Data Release in the Public Interest
Clinical trial data informs just about everything we do as physicians. There have been several instances where the results from a controlled clinical trial in a large population of patients led to a rapid change in the way retinal diseases are managed. The Macular Photocoagulation Study and ETDRS easily come to mind, as well as seminal work by the DRCR.net—in each instance, the standard of care was either established or altered for the betterment of patient care.
At the recent American Academy of Ophthalmology (AAO) Annual Meeting, data from yet another critical study, DRCR.net Protocol T, trickled into the public sphere. Unlike the data releases from the majority of previous studies, however, the data were shared with the study’s corporate cosponsors, which then in turn prepared press releases to inform the public (or, more appropriately, investors) of the top-line outcomes.
What we retina physicians heard was that the DRCR.net shared its data with the company sponsors because they had a right to review the data before it was published. However, once the companies were made aware of data that might have a material effect on its stock price, they felt obligated to inform investors (to obviate insider trading). Yet, per a rule of the National Eye Institute (NEI), which also sponsored the study, the full data could not be presented before publication so as to reduce the potential for bias.
What resulted is that we physicians, the end users of the products being studied, and the ones who must make informed decisions every day in the clinic, were only able to interpret the data through the prism of corporate press releases—and yet, a core principle of studies supported at least in part by tax payer money is that they are designed to reduce the potential for industry influence. The confused release of this critical data wound up creating rather than preventing bias, especially because the press releases were not consistent—for example, reporting differing accounts of the number of injections needed with the different agents.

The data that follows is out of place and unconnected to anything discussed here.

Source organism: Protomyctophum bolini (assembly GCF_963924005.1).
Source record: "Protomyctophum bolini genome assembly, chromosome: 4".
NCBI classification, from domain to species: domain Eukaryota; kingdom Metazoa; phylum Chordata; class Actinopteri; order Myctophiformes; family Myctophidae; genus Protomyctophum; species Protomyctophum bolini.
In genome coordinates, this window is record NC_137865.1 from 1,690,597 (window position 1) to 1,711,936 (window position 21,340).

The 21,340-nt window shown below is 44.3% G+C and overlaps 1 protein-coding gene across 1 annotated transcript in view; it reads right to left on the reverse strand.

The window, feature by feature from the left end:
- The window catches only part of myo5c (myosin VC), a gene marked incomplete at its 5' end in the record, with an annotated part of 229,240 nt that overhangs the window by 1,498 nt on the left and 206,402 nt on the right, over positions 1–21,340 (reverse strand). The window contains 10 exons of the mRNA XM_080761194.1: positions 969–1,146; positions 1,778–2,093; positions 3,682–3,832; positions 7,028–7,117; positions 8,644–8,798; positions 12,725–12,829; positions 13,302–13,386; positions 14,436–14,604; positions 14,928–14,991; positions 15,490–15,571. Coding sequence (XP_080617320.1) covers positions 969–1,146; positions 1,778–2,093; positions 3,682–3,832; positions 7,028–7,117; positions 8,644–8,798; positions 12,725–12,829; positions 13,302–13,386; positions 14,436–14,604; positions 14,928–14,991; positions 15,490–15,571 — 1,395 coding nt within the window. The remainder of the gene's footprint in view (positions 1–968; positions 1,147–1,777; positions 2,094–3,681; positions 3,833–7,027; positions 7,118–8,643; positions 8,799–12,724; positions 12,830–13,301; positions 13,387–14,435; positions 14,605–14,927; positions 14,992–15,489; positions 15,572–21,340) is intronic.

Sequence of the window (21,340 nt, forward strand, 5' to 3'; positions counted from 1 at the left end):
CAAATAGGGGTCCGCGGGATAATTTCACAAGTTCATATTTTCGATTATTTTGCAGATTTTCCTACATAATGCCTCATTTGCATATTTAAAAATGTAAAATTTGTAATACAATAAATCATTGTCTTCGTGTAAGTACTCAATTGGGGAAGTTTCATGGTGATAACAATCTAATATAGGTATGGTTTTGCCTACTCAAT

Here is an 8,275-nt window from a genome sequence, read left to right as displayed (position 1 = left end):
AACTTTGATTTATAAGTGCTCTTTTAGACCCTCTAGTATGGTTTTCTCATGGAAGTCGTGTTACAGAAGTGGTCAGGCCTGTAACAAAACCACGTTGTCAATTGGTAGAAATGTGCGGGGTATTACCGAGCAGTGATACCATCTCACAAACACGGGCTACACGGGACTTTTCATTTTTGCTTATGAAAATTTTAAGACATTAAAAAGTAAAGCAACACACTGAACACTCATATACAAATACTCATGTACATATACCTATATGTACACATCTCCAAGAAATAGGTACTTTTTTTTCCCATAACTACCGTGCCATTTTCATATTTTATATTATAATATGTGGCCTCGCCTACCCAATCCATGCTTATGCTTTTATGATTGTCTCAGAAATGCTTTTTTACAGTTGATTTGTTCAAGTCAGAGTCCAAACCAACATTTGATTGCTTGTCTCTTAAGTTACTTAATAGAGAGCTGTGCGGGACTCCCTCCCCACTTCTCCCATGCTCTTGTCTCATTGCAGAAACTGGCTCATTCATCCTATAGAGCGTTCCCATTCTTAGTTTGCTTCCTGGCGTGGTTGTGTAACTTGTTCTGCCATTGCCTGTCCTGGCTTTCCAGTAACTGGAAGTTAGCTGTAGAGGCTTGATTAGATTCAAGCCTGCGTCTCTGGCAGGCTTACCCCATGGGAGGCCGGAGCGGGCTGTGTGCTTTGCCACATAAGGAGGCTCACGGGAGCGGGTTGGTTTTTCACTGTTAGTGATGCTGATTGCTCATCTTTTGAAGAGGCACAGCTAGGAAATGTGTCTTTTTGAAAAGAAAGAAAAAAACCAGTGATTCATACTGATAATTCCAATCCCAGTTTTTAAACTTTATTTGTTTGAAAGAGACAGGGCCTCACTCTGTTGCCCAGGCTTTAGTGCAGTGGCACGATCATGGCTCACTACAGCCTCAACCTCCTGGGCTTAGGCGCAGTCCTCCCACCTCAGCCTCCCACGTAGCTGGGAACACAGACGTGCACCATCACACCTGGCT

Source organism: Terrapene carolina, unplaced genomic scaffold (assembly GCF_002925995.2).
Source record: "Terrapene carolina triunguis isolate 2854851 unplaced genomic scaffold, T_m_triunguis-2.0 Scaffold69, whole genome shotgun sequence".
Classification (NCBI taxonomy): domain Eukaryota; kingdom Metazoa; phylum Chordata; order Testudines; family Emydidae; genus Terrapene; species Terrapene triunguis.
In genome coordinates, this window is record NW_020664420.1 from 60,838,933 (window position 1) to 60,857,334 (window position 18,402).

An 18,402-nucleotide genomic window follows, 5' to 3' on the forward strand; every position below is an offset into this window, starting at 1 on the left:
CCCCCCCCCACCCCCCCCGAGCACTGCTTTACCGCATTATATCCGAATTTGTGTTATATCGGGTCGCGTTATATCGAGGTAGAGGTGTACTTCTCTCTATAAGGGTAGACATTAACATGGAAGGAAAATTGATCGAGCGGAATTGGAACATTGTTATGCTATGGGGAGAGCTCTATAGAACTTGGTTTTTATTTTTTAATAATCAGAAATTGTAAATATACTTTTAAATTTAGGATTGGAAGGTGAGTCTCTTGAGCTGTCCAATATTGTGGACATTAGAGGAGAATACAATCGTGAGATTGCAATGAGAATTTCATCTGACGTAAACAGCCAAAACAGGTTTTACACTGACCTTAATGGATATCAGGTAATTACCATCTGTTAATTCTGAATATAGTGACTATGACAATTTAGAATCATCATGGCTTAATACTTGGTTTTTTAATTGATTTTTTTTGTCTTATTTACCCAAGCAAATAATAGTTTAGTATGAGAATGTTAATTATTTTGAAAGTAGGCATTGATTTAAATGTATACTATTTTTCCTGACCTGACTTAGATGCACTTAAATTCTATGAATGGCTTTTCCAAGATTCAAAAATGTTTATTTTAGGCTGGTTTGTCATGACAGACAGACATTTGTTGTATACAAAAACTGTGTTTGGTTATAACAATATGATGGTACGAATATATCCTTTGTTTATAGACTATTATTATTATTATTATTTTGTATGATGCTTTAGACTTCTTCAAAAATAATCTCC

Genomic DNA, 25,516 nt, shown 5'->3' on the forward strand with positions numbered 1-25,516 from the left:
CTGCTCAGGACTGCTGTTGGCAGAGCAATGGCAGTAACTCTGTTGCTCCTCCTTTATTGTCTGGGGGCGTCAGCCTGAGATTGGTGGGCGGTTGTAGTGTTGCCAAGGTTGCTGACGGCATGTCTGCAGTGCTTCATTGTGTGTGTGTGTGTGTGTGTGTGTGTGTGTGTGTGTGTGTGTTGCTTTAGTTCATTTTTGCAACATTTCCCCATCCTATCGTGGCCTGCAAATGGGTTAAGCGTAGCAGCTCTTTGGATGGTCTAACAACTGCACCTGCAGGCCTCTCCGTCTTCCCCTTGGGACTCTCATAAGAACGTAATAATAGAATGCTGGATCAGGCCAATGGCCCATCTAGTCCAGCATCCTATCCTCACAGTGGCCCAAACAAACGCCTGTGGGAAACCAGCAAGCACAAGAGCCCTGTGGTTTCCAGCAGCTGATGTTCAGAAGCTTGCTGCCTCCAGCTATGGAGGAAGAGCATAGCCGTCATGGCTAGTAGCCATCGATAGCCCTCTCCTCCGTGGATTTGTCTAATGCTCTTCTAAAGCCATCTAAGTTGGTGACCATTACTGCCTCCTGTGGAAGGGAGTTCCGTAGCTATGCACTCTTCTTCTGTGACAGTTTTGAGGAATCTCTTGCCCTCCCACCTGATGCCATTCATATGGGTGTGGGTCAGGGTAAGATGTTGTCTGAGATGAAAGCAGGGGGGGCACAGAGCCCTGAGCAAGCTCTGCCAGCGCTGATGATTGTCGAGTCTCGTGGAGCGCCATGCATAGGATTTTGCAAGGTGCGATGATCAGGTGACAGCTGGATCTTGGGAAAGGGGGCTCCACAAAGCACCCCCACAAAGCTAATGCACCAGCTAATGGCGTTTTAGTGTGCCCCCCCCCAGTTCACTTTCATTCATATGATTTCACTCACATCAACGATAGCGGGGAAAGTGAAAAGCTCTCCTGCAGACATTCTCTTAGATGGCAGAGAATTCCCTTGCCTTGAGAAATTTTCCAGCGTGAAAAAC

The substantial confusion was reminiscent of the data release from the CATT, when investigators and coordinators were informed a few days before planned publication and release, but due to leaked information to the lay press, the publication date had to be moved up and announcement plans cancelled.
What is most frustrating in this scenario is that the presentation of only the top-line results through the lens of conflicting corporate press releases without proper context could influence physicians’ decision making. The NEI’s rule to prevent presentation of any results until full publication is well intentioned; however, had the DRCR.net been able to present the data as a late breaker at the AAO Annual Meeting, we clinicians would have much more clarity and would know how to interpret the results. Asking physicians to make decisions with incomplete data stitched together from conflicting corporate press releases is reckless, and it is certainly not in the best interest of the public.
Simply put, there needs to be a better system for releasing data from large-scale clinical trials. Protecting against insider trading is crucial. Ensuring that companies cannot influence outcomes of clinical trials is essential. But the NEI’s rule preventing presentation of results before publication has once again backfired, and its policy needs to be revisited. n